Q4: Do you have any tips for companies facing increased or more stringent collateral requirements from their carrier?
Companies have a variety of methodologies and solutions at their disposal to mitigate the potential impact of collateral requirements. Reducing the probability of claims thru the implementation of improved safety protocols is a self-evident strategy. In addition, companies should fully analyze carrier assumptions on projected claims. A good actuarial firm will take the time to understand an insured’s business, including growth projections, claim payment patterns, TPA reserving practices and changes in operations or state mix. This insight, combined with a solid foundation of actuarial knowledge, is crucial for effective advocacy and optimal collateral outcomes (2).
When analyzing capital needs for the year ahead, consider how liquidity (specifically, credit lines) trapped in insurance collateral impacts your ability to manage through revenue and expense fluctuations, and how it may affect your company’s ability to make planned or reactive investments in infrastructure or acquisitions. Then, consider reducing the opportunity cost of trapped collateral thru a risk financing solution like Insurance Collateral Funding (ICF). ICF is an off-balance sheet transaction involving the payment of an annual financing fee to a risk specialist like 1970 Group, usually in line with a company’s cost of debt. The transaction fully restores a business’ access to their credit lines.
Q5: How does the 1970 Group develop new offerings for collateral solutions?
1970 Group helps companies put their balance sheets to work by mitigating the unintended consequences of insurance program design, specially, the economic cost of capital tied up in insurance collateral. Our company evaluates a broad range of insurance programs, and we presently offer solutions for general liability, workers compensation, commercial auto, and professional liability coverages. We enter markets where we can bring unique value, and in some cases are the sole provider of a particular solution, including Insurance Collateral Funding. We are in continuous exploration with CFOs & executive teams, private equity operations and portfolio management teams, insurance carriers, banks, and insurance brokers.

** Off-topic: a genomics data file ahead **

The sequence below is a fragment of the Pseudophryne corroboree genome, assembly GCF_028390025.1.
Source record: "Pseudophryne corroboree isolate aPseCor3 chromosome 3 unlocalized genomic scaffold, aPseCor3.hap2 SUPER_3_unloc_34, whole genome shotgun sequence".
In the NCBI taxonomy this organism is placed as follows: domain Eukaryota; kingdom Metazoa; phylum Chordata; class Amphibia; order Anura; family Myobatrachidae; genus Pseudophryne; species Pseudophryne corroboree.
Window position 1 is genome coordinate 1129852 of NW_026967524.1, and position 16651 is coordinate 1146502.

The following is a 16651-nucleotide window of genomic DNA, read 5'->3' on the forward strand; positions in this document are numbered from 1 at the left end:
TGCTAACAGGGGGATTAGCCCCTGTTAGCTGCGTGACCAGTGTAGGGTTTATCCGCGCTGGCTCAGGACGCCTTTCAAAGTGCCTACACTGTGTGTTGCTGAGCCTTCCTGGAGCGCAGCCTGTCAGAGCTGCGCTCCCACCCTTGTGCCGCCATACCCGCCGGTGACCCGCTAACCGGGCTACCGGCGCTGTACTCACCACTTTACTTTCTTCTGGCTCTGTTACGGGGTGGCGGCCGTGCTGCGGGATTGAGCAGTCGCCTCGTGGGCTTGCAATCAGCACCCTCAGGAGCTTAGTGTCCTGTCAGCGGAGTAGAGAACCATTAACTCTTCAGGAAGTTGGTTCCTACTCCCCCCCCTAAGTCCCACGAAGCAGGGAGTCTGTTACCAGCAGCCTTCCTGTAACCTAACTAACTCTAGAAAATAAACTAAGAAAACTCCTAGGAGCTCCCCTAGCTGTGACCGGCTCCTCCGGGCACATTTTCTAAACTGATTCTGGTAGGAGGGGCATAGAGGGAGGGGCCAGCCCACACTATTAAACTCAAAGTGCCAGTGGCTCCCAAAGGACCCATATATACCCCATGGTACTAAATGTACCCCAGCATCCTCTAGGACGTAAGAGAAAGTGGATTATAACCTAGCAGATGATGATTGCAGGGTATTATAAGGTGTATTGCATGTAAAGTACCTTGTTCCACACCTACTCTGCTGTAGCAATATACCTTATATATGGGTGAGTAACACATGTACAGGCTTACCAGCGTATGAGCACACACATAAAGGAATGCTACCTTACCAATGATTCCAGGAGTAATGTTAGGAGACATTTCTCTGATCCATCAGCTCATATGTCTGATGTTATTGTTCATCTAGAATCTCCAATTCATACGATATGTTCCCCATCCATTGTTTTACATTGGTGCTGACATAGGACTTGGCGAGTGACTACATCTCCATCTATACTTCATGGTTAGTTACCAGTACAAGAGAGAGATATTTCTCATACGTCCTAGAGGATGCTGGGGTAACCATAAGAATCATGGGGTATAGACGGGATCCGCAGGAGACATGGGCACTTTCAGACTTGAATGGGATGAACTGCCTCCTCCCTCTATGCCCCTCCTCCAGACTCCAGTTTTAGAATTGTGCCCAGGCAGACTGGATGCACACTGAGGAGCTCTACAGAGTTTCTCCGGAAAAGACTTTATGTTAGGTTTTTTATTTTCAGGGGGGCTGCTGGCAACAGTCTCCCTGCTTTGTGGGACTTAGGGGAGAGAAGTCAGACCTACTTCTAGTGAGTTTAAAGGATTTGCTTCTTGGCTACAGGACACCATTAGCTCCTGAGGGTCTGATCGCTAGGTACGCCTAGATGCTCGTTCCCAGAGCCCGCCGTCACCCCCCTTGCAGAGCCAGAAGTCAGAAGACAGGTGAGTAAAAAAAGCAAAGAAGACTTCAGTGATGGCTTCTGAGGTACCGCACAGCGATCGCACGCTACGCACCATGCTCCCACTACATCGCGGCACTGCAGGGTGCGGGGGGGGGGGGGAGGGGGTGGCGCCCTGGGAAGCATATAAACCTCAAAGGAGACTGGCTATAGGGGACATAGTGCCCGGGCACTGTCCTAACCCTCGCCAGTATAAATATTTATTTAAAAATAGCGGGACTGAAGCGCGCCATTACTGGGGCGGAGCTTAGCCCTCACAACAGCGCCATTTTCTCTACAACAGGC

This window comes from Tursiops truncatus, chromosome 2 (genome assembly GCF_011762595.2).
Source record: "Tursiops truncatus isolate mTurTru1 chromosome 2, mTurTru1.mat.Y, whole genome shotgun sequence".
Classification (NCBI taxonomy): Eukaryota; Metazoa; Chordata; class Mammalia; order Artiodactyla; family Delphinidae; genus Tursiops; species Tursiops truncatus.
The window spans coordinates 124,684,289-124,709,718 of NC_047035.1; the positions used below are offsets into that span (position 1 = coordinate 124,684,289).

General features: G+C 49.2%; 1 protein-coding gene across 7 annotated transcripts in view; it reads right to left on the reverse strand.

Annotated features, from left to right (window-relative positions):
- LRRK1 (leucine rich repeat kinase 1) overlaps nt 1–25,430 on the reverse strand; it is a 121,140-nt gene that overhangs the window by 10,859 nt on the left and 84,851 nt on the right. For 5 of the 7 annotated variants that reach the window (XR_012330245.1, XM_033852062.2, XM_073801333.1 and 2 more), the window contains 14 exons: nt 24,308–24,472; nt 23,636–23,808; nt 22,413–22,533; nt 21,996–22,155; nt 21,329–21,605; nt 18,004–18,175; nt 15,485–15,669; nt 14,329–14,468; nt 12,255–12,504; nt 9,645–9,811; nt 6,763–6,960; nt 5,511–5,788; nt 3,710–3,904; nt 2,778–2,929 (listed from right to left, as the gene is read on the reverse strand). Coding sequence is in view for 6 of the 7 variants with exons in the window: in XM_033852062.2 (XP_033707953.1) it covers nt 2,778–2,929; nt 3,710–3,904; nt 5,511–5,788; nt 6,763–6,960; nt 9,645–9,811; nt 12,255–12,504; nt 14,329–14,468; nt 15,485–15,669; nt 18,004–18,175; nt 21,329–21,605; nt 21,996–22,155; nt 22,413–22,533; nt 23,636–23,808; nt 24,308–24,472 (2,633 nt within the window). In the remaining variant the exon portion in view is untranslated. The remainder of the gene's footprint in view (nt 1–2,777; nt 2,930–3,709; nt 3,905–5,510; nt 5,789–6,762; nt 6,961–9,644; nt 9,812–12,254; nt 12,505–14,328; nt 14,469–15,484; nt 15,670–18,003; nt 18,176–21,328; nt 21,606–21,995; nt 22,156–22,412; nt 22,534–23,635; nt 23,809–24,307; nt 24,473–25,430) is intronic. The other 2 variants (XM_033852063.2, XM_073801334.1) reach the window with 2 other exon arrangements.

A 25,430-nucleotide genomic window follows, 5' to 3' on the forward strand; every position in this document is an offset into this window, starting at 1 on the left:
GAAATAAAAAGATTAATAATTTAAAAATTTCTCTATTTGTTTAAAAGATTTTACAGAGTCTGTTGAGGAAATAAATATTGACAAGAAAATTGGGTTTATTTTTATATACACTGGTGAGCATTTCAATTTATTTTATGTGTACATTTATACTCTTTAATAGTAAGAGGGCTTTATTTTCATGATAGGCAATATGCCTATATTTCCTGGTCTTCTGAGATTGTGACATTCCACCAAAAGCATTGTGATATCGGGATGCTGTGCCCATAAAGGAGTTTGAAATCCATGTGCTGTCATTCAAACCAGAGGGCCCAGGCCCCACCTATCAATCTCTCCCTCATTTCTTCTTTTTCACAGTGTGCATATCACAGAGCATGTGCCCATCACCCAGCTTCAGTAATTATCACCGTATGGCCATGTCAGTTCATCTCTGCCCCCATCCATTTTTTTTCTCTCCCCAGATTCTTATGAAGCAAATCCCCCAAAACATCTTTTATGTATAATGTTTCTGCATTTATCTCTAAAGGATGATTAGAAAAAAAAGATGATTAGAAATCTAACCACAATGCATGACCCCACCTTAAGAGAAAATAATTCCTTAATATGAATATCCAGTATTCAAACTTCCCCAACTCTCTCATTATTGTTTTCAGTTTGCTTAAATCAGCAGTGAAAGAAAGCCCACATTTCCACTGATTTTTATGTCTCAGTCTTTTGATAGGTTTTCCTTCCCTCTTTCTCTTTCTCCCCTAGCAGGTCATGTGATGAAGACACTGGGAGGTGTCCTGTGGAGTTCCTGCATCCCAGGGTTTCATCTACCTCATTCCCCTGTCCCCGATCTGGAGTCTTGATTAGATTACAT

Q6: Do you have any predictions for the future of how collateral requirements are handled?
The collateral challenge has grown into an estimated $300B and growing problem. As a result, insurance collateral analysis is no longer overlooked, and is becoming center stage in insurance program design and management. CFOs and company treasurers are looking to optimize their balance sheets to remain competitive. Executive teams will increasingly adopt new collateral relief solutions that alleviate capital lockup and release liquidity. This in turn will encourage the development of new, specialized financing solutions. Nearer-term, we believe the adoption of off-balance sheet financing arrangements like Insurance Collateral Funding will become the go-to-market strategy for corporate America in loss sensitive programs.
(1) Keeping Pace with Carriers’ Changing Collateral Requirements, Marsh.
(2) 2022 The Collateral Squeeze White Paper, Lockton.
(3) June 2022 Market Update, Lockton.
1970 Group is in the business of enabling remarkable companies to overcome their liquidity limitations.
Find out more at www.1970group.com